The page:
The Summer of Swicy

bunch of bell peppers

Temperatures to make your drink sweat aren’t the only hot forecast for the summer.

This year, the name of the game on many menus is swicy. That’s according to Monin Americas, a 112-year-old foodbev flavor innovation company. More than 80% of consumers claim to enjoy hot and spicy foods; many flavors came to the forefront of all aspects of foodbev last year, including hot honey, gochujang, and more; for example, the rise of a more diverse American palate is one reason David Chang and Momofuku recently made news as he tried to trademark chili crunch. But because many companies claim bold chili/chile flavor, the generic term was left alone and the media blowback already over.

Still, Americans want spice, they want flavor, they want exciting food and texture combinations in their appetizers, their main courses, and their drinks. And swicy is here to give it to them.

According to Daymon’s March 2024 flavor study, more spice is on the way. According to the study,

  • 1 in 3 shoppers are always open to trying a new type of spice.
  • 84% of consumers eat spicy food.
  • 53% of Gen Z shoppers say they enjoy “swicy” heat, which combines sweet and spicy as a flavor profile.
  • The most popular level of heat enjoyed by spice enthusiasts is medium, and the flavors of heightened interest are spicy garlic (47%), hot honey (41%), and spicy mustard (36%). Other spicy flavors on the rise are chili-lime, habanero and jalapeno, Nashville hot, and Kung Pao.

Daymon’s study also revealed that wild tropical flavors will entice consumers as Memorial Day Weekend gives way to the start of summer at the ballpark, the picnic table, and restaurants large and small:

  • One in four shoppers say watermelon is their favorite summer flavor, while one in five shoppers prefer strawberry.
  • 75% of consumers are interested in trying tropical flavors this summer.
  • 6 in 10 shoppers are interested in dragon fruit, while 5 in 10 are excited about guava.
  • Ube, tamarind and guanabana are also on consumer’s radar this summer.

Exotic flavors such as dragon fruit, guava, ube, tamarind, and guanabana-flavored food and drinks will further help ignite the senses under the summer sun.

Go Big, Go Bold

“Experimentation is in,” said Julia Melucci, beverage innovation manager at Monin.

“Global cuisine is increasingly popular, and robust flavors are more the norm now than ever before. We can also look to experiences like the ‘hot chip challenge’ or videos of celebrities eating increasingly spicier wings — swicy is being marketed more now than ever before, and everyone wants to be a part of the excitement.”

Melucci said some great gateway condiments for the swice-curious are spicy barbecue sauces or ketchup, Jerk seasoning, Korean gochujang, different salsas, and hot honey. Many swicy flavors play well across the foodbev spectrum and complement everything from tortilla chips to hamburgers, vegetables, and as explosive additions to drinks.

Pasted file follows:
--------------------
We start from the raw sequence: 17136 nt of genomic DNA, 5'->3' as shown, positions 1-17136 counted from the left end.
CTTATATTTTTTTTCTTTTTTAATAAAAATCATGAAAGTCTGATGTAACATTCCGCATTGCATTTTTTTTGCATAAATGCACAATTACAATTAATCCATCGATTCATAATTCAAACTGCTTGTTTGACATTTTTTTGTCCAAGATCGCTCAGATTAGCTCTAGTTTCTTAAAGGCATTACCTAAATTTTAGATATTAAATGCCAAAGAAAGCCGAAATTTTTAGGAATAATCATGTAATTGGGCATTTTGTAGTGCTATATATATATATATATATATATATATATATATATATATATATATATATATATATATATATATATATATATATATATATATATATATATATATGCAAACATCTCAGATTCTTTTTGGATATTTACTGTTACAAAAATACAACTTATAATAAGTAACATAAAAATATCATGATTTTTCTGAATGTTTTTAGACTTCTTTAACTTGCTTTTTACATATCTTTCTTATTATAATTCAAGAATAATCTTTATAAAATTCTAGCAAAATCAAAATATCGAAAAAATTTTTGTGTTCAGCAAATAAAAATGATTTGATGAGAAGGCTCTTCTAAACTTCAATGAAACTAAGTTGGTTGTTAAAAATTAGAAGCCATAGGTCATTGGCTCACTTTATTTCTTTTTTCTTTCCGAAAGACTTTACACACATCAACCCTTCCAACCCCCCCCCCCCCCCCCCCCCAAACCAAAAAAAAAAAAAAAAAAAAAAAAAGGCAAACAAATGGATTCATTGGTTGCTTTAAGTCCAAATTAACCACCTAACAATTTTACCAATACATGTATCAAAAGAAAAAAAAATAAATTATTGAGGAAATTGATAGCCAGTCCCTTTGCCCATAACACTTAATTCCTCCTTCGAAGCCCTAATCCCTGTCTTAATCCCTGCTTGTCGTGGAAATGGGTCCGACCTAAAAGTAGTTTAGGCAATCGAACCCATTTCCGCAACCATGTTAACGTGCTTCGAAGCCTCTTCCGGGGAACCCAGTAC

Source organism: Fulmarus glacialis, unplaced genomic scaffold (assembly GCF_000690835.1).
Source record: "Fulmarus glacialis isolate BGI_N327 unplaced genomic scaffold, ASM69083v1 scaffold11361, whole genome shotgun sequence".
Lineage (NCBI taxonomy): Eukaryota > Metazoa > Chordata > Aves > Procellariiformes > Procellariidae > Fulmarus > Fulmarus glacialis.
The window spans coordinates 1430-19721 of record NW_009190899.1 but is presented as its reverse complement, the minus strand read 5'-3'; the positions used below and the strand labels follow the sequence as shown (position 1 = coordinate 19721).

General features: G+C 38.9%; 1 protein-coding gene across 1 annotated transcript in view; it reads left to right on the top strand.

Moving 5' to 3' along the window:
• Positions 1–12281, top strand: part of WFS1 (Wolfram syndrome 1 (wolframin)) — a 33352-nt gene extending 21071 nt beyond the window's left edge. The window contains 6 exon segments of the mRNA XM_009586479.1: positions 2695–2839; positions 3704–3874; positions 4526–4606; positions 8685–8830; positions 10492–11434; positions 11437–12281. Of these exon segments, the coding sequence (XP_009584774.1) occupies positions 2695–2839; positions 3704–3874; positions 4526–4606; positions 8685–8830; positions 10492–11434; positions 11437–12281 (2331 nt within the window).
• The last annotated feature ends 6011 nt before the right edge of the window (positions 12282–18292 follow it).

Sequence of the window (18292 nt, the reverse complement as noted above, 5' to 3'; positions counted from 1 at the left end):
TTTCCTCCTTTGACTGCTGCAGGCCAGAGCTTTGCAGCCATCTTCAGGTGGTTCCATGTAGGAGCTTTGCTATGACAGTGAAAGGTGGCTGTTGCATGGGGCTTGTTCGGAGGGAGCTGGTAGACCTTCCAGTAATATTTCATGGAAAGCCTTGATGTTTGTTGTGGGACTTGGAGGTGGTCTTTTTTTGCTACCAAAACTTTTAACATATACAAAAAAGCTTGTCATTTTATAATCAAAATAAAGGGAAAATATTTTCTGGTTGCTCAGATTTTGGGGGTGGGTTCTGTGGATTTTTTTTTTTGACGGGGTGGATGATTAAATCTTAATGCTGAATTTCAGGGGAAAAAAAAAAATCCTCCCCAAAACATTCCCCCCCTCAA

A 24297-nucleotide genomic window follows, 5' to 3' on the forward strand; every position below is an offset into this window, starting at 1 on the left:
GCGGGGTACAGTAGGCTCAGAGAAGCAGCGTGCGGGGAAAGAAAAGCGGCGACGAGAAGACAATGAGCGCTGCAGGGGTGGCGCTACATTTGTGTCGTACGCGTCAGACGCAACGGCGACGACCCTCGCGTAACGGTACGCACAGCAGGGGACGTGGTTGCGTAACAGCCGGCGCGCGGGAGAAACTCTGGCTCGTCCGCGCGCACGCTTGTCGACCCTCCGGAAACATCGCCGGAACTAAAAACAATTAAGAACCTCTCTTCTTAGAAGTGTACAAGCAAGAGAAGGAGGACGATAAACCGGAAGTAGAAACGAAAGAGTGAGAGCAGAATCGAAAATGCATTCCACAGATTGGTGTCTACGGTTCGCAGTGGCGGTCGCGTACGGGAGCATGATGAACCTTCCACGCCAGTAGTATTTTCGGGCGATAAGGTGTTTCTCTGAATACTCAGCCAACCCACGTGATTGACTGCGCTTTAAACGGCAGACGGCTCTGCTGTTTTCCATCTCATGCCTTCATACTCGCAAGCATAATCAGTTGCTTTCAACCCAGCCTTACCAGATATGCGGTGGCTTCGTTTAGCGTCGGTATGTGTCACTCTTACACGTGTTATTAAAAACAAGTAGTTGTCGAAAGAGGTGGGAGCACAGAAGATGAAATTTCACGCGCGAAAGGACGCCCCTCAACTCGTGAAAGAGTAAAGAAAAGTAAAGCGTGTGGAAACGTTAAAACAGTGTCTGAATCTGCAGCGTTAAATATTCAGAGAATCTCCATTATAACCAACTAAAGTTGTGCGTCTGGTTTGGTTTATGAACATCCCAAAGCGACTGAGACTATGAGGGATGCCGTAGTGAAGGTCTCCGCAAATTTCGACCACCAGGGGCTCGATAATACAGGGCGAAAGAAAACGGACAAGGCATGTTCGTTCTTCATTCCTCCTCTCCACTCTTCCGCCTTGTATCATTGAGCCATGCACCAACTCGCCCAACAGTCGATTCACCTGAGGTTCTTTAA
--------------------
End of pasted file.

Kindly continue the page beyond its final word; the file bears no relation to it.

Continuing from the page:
“Think spicy peach barbecue sauce or honey gochujang wing sauce — you have something familiar in the mix to practice safe experimentation,” Melucci added, noting that the swicy trend draws inspiration from global cuisine.

“Most Asian and Mexican fare lends itself to both sweet and spicy flavors,” she said. “Many of the ‘swicy’ foods are paired with less powerful flavors like rice or pasta so the bolder flavors can really shine through. Think General Tso’s chicken, carne asada seasoned beef, curries, and arrabbiata sauce.”

Chelsey Capps is director of thought leadership at Daymon who believes swicy as a spice profile is extremely accessible to a wide audience of consumers because it tamps down more traditional heat from spicy foods and cuts it with sweet flavor and textures.

“Swicy, with its heat and its sweet, helps create more complex sensory experiences in our food and drink consumption,” she said to TFI.

“Science shows that spice can physically engage endorphins and dopamine in the brain, propelling consumer’s desire to taste more of it. But 1 in 5 shoppers are too scared to try something too spicy, which makes swicy a golden ticket for consumer interest and new product/flavor adoption and growth.”

Capps said that other gateway swicy options include hot honey and Thai sweet chili sauce, both of which “best-in-class” private brands have really leaned into and continue to incorporate across many grocery categories. She said hot honey continues to be featured in many major restaurants as a great addition to staple food such as chicken or pizza, but it also features in more creative and adventurous cuisines like hot honey ice cream or drizzled across grilled shrimp.

“Even drink menus are getting swicy with hot honey espresso martinis and hot honey margaritas,” she mused.

Asian cuisines like Thai, Korean, and Chinese have long used swicy foods as an enticing way to attract new and long-time patrons, and many mainstream and fusion restaurants are combining classic American fare with these staple flavors from across the world.

Monin senior marketing manager Carrie Gillespie also chimed in, noting that food and flavor trends in 2023 were largely influenced by the flavors of Central America. This year, however, “the flavor odyssey is centralized around beverages and flavors from Southeast Asia,” with strong interest in Asian tea-based beverages like bubble tea and matcha, and Southeast Asian fruits.”

Gillespie expects to see more bars, restaurants, and coffeehouses featuring flavors like  dragon fruit, yuzu, lychee, and ube, which is Monin’s 2024 Flavor of the Year (ube is a vibrant purple root vegetable).

From backyard to ballpark, that aroma wafting across the grass might be unfamiliar, tantalizing, and undeniably swicy.